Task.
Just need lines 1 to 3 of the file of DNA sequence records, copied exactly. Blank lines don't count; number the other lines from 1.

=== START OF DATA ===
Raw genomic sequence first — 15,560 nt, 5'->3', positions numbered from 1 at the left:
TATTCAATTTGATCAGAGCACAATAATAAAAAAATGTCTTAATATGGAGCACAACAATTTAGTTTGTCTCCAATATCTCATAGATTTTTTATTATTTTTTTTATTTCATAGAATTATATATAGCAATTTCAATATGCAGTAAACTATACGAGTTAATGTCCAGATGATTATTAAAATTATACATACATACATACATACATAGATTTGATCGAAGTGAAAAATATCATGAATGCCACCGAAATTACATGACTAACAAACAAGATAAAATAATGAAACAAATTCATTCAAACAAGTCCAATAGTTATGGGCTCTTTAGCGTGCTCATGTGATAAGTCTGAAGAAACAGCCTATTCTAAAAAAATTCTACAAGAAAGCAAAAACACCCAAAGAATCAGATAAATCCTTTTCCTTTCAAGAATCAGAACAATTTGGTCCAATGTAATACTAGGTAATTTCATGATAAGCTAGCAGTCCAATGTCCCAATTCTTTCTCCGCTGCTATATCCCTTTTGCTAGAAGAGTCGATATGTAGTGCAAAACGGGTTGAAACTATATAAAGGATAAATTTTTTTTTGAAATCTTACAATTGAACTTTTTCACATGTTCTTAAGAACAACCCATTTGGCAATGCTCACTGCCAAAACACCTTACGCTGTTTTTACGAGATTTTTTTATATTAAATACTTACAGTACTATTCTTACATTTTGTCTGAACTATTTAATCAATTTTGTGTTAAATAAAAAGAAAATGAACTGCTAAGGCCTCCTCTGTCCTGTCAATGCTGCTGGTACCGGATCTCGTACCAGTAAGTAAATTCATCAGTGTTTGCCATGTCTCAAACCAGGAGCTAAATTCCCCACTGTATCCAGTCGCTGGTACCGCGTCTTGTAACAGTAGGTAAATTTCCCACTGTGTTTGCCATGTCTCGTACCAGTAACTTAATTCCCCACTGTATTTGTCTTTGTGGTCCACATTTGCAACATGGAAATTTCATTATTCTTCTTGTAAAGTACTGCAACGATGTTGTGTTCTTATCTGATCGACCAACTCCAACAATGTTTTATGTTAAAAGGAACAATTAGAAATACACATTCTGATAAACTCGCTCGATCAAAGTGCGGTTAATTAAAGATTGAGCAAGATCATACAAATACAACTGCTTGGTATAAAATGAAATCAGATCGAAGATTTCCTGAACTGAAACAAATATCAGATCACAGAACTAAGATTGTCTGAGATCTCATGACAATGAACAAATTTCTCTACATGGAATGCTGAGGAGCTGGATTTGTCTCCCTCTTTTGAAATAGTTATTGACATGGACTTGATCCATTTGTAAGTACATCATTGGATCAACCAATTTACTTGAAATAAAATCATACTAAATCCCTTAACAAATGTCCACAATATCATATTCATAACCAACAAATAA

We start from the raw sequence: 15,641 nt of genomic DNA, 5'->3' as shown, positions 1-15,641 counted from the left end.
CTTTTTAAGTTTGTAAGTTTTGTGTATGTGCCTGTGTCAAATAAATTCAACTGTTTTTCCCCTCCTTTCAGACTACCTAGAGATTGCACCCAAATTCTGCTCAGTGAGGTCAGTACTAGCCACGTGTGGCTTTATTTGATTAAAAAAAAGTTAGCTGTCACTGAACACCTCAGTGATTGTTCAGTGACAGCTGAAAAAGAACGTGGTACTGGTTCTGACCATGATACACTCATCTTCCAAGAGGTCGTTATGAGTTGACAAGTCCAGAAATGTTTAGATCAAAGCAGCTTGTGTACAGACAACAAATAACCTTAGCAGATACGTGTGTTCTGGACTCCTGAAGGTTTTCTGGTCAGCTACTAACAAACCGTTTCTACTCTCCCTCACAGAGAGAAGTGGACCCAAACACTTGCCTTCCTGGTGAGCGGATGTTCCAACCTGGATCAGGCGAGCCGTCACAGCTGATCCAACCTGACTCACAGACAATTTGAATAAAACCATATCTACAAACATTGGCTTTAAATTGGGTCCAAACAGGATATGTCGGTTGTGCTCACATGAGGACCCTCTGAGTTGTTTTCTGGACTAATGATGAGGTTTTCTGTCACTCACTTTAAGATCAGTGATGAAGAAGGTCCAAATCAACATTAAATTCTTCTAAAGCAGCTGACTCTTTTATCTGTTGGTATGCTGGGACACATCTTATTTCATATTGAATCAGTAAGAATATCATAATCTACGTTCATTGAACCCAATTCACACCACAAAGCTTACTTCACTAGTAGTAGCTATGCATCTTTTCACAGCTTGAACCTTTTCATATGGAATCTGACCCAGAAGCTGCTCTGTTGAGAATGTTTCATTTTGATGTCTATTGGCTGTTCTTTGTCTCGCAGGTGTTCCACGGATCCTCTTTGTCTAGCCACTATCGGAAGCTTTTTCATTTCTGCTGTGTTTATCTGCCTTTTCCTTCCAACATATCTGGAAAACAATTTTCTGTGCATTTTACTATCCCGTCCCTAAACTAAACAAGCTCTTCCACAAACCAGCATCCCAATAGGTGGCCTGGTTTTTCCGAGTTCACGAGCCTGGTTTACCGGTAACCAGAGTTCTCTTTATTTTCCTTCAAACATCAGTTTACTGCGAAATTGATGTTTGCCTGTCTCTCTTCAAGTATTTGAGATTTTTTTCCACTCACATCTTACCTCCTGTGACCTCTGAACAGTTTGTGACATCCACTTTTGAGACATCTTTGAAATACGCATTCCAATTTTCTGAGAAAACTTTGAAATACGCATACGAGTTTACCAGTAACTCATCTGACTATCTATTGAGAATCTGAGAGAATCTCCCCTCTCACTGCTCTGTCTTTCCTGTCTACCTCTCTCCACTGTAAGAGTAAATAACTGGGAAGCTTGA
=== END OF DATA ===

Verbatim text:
Raw genomic sequence first — 15,560 nt, 5'->3', positions numbered from 1 at the left:
TATTCAATTTGATCAGAGCACAATAATAAAAAAATGTCTTAATATGGAGCACAACAATTTAGTTTGTCTCCAATATCTCATAGATTTTTTATTATTTTTTTTATTTCATAGAATTATATATAGCAATTTCAATATGCAGTAAACTATACGAGTTAATGTCCAGATGATTATTAAAATTATACATACATACATACATACATAGATTTGATCGAAGTGAAAAATATCATGAATGCCACCGAAATTACATGACTAACAAACAAGATAAAATAATGAAACAAATTCATTCAAACAAGTCCAATAGTTATGGGCTCTTTAGCGTGCTCATGTGATAAGTCTGAAGAAACAGCCTATTCTAAAAAAATTCTACAAGAAAGCAAAAACACCCAAAGAATCAGATAAATCCTTTTCCTTTCAAGAATCAGAACAATTTGGTCCAATGTAATACTAGGTAATTTCATGATAAGCTAGCAGTCCAATGTCCCAATTCTTTCTCCGCTGCTATATCCCTTTTGCTAGAAGAGTCGATATGTAGTGCAAAACGGGTTGAAACTATATAAAGGATAAATTTTTTTTTGAAATCTTACAATTGAACTTTTTCACATGTTCTTAAGAACAACCCATTTGGCAATGCTCACTGCCAAAACACCTTACGCTGTTTTTACGAGATTTTTTTATATTAAATACTTACAGTACTATTCTTACATTTTGTCTGAACTATTTAATCAATTTTGTGTTAAATAAAAAGAAAATGAACTGCTAAGGCCTCCTCTGTCCTGTCAATGCTGCTGGTACCGGATCTCGTACCAGTAAGTAAATTCATCAGTGTTTGCCATGTCTCAAACCAGGAGCTAAATTCCCCACTGTATCCAGTCGCTGGTACCGCGTCTTGTAACAGTAGGTAAATTTCCCACTGTGTTTGCCATGTCTCGTACCAGTAACTTAATTCCCCACTGTATTTGTCTTTGTGGTCCACATTTGCAACATGGAAATTTCATTATTCTTCTTGTAAAGTACTGCAACGATGTTGTGTTCTTATCTGATCGACCAACTCCAACAATGTTTTATGTTAAAAGGAACAATTAGAAATACACATTCTGATAAACTCGCTCGATCAAAGTGCGGTTAATTAAAGATTGAGCAAGATCATACAAATACAACTGCTTGGTATAAAATGAAATCAGATCGAAGATTTCCTGAACTGAAACAAATATCAGATCACAGAACTAAGATTGTCTGAGATCTCATGACAATGAACAAATTTCTCTACATGGAATGCTGAGGAGCTGGATTTGTCTCCCTCTTTTGAAATAGTTATTGACATGGACTTGATCCATTTGTAAGTACATCATTGGATCAACCAATTTACTTGAAATAAAATCATACTAAATCCCTTAACAAATGTCCACAATATCATATTCATAACCAACAAATAA

We start from the raw sequence: 15,641 nt of genomic DNA, 5'->3' as shown, positions 1-15,641 counted from the left end.